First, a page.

The Linux mascot is a cartoon penguin named Tux
Tux, the Linux penguin. Source: Wikipedia

Linux is a powerful operating system that includes a multitude of tools for programmers and system administrators. It is a robust, stable, and flexible operating system that can be tailored to run on a variety of hardware — from phones to supercomputers. Linux is widely used in academic and scientific communities because it is so versatile and includes over 40 years of scientific tools development.

This tutorial is intended for the beginning Linux user and should help you get acquainted with some basic principles of the Linux operating system. There is also a wealth of free information about Linux available online — and in several books — so this will not be a comprehensive tutorial, but rather a starting point to help you begin using Linux comfortably. This roadmap focuses on features that are relevant to the scientific communities utilizing Linux-based ACCESS resources. However, it may also be useful to other beginning Linux or Unix users in the academic or scientific communities and beyond.


After you complete this workshop, you should be able to:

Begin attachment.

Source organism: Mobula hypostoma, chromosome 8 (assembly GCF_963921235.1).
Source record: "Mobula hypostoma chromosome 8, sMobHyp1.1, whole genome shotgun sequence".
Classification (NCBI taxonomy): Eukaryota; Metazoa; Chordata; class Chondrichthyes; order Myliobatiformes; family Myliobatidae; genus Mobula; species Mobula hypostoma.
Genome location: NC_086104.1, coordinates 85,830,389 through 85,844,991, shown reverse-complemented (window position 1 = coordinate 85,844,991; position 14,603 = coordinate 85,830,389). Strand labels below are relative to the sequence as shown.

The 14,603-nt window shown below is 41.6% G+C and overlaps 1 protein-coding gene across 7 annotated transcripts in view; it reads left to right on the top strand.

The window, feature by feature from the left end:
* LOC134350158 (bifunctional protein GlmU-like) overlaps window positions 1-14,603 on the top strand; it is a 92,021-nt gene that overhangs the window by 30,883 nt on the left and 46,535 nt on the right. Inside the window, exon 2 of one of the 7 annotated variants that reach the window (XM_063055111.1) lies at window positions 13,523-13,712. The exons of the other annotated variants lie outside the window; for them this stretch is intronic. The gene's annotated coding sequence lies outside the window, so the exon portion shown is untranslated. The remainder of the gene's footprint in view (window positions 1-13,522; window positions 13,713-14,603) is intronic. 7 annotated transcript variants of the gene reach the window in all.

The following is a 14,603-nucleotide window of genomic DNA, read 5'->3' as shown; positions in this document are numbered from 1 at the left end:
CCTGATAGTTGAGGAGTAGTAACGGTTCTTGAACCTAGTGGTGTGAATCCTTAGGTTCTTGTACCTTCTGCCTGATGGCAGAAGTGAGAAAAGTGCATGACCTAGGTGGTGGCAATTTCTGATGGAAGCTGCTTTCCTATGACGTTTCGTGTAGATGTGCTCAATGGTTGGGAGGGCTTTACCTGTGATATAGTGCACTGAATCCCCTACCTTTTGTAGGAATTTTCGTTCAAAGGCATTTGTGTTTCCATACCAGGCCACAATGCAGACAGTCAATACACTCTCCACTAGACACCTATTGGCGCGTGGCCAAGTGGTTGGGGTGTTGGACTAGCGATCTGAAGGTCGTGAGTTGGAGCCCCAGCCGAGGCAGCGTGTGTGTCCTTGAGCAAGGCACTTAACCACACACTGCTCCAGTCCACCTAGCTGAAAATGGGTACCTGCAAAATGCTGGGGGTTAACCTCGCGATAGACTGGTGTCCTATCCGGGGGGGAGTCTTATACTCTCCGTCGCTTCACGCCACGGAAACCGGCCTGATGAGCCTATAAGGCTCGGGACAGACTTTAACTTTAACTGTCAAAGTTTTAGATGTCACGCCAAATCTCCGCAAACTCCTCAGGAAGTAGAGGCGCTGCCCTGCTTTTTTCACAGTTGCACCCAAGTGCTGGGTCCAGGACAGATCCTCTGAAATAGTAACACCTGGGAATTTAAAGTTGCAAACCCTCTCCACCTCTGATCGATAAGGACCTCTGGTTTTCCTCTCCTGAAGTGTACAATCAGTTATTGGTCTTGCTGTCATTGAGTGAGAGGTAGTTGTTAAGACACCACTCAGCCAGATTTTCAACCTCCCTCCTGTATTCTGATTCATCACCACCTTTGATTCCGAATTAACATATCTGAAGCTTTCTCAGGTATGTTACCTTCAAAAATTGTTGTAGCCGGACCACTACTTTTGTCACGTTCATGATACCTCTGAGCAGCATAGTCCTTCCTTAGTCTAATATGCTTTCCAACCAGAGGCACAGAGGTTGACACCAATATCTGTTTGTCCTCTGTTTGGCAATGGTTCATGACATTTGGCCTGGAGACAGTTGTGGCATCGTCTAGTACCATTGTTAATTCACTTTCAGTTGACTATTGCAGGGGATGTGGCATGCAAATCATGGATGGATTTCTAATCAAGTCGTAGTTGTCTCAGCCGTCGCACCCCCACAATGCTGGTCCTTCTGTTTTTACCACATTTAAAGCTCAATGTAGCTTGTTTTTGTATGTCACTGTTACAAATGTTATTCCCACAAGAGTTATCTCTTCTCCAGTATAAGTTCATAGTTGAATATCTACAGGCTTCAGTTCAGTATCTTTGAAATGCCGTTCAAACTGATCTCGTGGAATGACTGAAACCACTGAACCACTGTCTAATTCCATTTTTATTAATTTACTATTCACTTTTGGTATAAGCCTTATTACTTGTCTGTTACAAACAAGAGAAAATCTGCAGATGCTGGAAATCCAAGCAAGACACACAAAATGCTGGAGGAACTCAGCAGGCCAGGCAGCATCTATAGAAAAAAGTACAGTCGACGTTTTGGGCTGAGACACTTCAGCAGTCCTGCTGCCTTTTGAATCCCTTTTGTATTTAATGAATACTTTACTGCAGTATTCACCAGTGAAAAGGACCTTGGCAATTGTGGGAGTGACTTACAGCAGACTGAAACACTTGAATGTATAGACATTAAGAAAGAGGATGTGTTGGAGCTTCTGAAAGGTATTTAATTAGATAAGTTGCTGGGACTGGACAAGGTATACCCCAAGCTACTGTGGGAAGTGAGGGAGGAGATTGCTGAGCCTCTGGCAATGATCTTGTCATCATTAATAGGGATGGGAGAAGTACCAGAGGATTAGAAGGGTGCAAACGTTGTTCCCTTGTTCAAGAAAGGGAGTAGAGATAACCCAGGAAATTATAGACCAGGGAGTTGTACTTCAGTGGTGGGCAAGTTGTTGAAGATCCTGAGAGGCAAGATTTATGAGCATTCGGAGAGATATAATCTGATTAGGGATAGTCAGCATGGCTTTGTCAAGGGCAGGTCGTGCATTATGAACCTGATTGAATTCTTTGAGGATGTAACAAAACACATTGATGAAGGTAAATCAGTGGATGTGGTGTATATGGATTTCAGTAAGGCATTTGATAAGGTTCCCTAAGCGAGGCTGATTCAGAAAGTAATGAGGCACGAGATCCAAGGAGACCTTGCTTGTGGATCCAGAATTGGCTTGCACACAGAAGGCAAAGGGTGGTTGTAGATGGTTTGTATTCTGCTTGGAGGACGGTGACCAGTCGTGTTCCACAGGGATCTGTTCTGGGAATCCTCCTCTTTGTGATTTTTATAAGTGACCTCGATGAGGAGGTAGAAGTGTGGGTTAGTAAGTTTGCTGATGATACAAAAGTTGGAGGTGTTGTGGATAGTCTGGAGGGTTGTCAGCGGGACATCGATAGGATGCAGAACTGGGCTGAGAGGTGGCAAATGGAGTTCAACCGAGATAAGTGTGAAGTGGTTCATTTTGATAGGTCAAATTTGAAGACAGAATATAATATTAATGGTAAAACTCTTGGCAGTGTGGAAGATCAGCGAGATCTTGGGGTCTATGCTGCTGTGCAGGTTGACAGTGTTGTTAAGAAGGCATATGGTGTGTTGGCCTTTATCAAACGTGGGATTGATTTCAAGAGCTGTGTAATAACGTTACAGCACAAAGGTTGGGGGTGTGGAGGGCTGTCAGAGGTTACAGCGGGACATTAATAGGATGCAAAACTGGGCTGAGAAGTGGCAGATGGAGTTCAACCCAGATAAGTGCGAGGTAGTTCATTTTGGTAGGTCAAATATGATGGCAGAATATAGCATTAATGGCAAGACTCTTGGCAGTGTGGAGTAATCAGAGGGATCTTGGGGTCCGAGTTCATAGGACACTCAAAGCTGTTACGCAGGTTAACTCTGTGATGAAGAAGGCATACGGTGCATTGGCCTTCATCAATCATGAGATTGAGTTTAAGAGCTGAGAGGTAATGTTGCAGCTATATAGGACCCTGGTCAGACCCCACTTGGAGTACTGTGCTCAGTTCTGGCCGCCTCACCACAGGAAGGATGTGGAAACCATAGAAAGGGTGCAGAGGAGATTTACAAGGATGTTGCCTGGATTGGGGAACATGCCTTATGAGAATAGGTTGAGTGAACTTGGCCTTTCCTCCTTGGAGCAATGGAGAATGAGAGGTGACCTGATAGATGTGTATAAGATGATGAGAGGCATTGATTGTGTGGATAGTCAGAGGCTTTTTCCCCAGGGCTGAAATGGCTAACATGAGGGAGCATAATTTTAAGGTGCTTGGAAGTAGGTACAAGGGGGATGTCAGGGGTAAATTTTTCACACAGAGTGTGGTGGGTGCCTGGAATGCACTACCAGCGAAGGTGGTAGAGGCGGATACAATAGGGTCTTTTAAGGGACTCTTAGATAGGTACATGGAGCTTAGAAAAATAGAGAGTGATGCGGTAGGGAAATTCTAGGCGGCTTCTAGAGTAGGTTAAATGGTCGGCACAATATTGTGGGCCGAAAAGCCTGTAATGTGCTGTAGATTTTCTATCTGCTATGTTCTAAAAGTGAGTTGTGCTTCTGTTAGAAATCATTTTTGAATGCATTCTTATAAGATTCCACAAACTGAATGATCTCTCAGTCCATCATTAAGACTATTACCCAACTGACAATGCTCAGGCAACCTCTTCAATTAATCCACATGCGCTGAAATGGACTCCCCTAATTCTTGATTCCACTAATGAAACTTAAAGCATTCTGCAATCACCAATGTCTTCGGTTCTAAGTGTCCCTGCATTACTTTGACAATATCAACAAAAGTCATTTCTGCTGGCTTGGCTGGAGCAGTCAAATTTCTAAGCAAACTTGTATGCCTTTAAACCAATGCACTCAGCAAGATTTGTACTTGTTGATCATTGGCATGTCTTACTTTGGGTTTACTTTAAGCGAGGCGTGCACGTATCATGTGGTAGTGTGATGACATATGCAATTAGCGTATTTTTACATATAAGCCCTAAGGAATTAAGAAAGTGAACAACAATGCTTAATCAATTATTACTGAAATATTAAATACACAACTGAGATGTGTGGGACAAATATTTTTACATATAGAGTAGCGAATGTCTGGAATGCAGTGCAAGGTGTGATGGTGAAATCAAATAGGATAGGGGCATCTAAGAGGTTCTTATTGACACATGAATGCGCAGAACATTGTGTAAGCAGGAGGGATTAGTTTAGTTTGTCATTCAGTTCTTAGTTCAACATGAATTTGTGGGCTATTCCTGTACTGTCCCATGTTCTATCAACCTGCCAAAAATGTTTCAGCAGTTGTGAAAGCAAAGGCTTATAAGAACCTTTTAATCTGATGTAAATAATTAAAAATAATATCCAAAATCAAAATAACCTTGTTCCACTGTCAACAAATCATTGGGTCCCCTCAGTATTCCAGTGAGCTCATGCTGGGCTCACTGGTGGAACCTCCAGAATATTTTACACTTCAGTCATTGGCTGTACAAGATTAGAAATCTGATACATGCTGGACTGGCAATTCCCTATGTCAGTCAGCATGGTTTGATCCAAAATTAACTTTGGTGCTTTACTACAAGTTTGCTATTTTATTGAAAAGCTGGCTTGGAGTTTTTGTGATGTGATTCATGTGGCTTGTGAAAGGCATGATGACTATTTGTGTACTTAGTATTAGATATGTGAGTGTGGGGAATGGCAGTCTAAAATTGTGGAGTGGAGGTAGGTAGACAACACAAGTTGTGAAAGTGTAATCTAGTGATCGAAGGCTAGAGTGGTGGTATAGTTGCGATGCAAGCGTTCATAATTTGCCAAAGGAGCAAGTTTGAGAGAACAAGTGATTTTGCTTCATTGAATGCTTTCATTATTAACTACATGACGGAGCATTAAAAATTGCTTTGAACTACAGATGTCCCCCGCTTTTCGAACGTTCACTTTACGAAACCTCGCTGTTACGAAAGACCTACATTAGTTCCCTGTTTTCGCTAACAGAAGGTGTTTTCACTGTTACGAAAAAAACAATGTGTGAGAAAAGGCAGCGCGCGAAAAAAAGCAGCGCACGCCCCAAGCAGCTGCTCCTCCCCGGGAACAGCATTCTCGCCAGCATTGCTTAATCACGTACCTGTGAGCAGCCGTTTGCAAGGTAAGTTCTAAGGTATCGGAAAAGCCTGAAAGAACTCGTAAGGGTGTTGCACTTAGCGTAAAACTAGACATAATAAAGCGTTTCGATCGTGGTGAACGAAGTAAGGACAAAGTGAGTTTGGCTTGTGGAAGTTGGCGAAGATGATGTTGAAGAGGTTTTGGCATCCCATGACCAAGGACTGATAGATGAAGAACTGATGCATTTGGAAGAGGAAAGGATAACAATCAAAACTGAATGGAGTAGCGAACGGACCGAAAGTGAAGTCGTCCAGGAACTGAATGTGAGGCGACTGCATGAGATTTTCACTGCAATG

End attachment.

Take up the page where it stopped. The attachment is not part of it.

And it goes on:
• Describe the Linux operating system
  • Explain why Linux is useful in scientific computing
  • List ways to get command line help in Linux
  • Demonstrate issuing commands in a shell
  • Demonstrate editing files
  • Explain how to connect to remote servers and transfer files
  • Explain how to create and manage accounts with permissions

There are no prerequisites for this course.


System requirements include:

  • Access to Linux is necessary to work through the exercises. It is available as a free download from the developer site or other sites dedicated to distributing Linux.
  • These exercises will work on most other Linux systems. In this workshop, the exercises were run on Stampede2; you will need an allocation on Stampede2 to run the exercises there.
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